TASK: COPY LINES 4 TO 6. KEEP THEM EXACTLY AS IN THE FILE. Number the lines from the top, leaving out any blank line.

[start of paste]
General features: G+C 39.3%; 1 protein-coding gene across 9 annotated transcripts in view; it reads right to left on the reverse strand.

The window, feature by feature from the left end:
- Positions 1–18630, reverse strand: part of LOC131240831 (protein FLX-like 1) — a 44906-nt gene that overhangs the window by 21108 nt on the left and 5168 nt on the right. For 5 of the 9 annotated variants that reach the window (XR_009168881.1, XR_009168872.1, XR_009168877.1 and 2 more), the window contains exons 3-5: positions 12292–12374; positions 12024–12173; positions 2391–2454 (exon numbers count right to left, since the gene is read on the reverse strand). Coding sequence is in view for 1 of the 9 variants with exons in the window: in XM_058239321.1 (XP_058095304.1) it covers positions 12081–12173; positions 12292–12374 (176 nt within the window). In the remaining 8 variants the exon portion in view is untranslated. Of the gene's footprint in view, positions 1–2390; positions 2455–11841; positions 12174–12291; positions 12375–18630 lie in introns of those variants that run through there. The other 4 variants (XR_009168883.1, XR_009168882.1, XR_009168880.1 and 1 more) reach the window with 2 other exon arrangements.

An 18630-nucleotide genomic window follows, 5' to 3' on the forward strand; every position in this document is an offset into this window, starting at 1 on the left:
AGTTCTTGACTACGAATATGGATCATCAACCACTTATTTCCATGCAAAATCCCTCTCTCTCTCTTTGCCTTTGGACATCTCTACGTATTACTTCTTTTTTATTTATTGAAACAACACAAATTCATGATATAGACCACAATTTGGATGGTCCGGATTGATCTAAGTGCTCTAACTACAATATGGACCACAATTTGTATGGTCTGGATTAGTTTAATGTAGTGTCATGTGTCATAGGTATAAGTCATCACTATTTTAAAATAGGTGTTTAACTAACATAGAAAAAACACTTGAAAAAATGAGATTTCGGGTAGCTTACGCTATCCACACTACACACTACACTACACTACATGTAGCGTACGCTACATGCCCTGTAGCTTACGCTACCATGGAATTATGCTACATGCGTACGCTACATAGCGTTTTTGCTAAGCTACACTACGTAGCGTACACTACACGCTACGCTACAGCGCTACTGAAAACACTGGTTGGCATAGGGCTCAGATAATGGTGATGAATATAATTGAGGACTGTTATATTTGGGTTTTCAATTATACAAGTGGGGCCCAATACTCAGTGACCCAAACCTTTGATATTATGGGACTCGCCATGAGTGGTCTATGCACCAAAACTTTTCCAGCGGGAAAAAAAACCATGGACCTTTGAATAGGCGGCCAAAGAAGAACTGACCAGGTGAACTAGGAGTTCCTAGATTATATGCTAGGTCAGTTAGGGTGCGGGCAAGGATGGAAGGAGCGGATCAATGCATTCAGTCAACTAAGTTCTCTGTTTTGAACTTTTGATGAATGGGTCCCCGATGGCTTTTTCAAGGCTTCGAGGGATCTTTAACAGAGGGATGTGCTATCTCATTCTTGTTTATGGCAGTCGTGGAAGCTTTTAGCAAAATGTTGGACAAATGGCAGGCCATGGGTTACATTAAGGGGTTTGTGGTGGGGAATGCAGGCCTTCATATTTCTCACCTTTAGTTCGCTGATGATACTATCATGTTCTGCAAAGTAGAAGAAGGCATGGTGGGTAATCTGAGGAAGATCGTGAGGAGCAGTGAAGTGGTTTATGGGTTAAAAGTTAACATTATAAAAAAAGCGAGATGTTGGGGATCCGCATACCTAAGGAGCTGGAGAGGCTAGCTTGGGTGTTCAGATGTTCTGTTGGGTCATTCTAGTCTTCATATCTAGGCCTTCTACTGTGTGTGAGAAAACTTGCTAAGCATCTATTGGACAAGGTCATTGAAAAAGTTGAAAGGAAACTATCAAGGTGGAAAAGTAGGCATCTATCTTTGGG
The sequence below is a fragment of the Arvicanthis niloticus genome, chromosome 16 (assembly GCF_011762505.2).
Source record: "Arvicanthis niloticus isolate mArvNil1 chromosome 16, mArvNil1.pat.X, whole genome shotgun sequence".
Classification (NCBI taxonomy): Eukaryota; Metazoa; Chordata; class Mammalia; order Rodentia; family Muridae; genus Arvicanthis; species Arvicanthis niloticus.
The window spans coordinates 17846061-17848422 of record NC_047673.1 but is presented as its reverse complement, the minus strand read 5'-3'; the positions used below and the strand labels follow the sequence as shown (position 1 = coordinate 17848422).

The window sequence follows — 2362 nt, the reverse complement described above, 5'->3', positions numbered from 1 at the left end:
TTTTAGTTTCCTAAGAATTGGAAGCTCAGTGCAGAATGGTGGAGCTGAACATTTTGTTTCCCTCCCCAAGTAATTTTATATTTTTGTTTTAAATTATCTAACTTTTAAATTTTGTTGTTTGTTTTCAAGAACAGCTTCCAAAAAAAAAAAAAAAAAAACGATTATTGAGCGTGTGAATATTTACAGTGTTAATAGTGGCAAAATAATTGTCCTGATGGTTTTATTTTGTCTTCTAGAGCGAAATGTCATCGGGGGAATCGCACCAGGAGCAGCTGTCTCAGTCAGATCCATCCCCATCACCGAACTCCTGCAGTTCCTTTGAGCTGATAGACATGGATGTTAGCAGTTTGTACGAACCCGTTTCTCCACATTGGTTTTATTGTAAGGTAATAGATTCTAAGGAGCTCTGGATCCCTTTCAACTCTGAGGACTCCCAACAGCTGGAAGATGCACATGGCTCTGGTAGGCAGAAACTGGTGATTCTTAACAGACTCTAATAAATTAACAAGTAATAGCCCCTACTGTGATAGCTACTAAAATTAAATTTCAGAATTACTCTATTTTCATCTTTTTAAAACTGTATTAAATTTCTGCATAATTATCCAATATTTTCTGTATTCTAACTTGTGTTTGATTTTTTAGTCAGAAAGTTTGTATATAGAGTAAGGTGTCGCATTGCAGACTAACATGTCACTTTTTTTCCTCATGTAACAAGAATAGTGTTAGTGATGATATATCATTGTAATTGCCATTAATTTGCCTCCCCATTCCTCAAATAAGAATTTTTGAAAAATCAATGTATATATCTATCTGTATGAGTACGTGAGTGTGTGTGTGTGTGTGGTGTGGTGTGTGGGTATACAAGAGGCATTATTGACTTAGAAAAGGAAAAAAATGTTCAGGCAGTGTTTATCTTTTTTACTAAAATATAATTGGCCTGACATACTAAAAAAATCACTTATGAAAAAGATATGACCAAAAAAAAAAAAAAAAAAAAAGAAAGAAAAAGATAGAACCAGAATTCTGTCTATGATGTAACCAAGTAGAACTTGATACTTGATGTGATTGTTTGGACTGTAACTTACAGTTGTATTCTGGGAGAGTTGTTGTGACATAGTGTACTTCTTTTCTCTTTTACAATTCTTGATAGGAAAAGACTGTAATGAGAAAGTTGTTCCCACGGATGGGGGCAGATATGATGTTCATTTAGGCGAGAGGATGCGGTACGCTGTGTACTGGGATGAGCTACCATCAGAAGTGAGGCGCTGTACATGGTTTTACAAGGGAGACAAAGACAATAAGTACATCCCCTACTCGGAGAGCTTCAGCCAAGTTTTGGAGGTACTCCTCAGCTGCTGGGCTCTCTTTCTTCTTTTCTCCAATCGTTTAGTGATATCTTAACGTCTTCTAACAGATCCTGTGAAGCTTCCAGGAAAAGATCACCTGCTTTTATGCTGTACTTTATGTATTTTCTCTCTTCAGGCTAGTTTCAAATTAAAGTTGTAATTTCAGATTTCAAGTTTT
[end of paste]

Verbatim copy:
An 18630-nucleotide genomic window follows, 5' to 3' on the forward strand; every position in this document is an offset into this window, starting at 1 on the left:
AGTTCTTGACTACGAATATGGATCATCAACCACTTATTTCCATGCAAAATCCCTCTCTCTCTCTTTGCCTTTGGACATCTCTACGTATTACTTCTTTTTTATTTATTGAAACAACACAAATTCATGATATAGACCACAATTTGGATGGTCCGGATTGATCTAAGTGCTCTAACTACAATATGGACCACAATTTGTATGGTCTGGATTAGTTTAATGTAGTGTCATGTGTCATAGGTATAAGTCATCACTATTTTAAAATAGGTGTTTAACTAACATAGAAAAAACACTTGAAAAAATGAGATTTCGGGTAGCTTACGCTATCCACACTACACACTACACTACACTACATGTAGCGTACGCTACATGCCCTGTAGCTTACGCTACCATGGAATTATGCTACATGCGTACGCTACATAGCGTTTTTGCTAAGCTACACTACGTAGCGTACACTACACGCTACGCTACAGCGCTACTGAAAACACTGGTTGGCATAGGGCTCAGATAATGGTGATGAATATAATTGAGGACTGTTATATTTGGGTTTTCAATTATACAAGTGGGGCCCAATACTCAGTGACCCAAACCTTTGATATTATGGGACTCGCCATGAGTGGTCTATGCACCAAAACTTTTCCAGCGGGAAAAAAAACCATGGACCTTTGAATAGGCGGCCAAAGAAGAACTGACCAGGTGAACTAGGAGTTCCTAGATTATATGCTAGGTCAGTTAGGGTGCGGGCAAGGATGGAAGGAGCGGATCAATGCATTCAGTCAACTAAGTTCTCTGTTTTGAACTTTTGATGAATGGGTCCCCGATGGCTTTTTCAAGGCTTCGAGGGATCTTTAACAGAGGGATGTGCTATCTCATTCTTGTTTATGGCAGTCGTGGAAGCTTTTAGCAAAATGTTGGACAAATGGCAGGCCATGGGTTACATTAAGGGGTTTGTGGTGGGGAATGCAGGCCTTCATATTTCTCACCTTTAGTTCGCTGATGATACTATCATGTTCTGCAAAGTAGAAGAAGGCATGGTGGGTAATCTGAGGAAGATCGTGAGGAGCAGTGAAGTGGTTTATGGGTTAAAAGTTAACATTATAAAAAAAGCGAGATGTTGGGGATCCGCATACCTAAGGAGCTGGAGAGGCTAGCTTGGGTGTTCAGATGTTCTGTTGGGTCATTCTAGTCTTCATATCTAGGCCTTCTACTGTGTGTGAGAAAACTTGCTAAGCATCTATTGGACAAGGTCATTGAAAAAGTTGAAAGGAAACTATCAAGGTGGAAAAGTAGGCATCTATCTTTGGG
The sequence below is a fragment of the Arvicanthis niloticus genome, chromosome 16 (assembly GCF_011762505.2).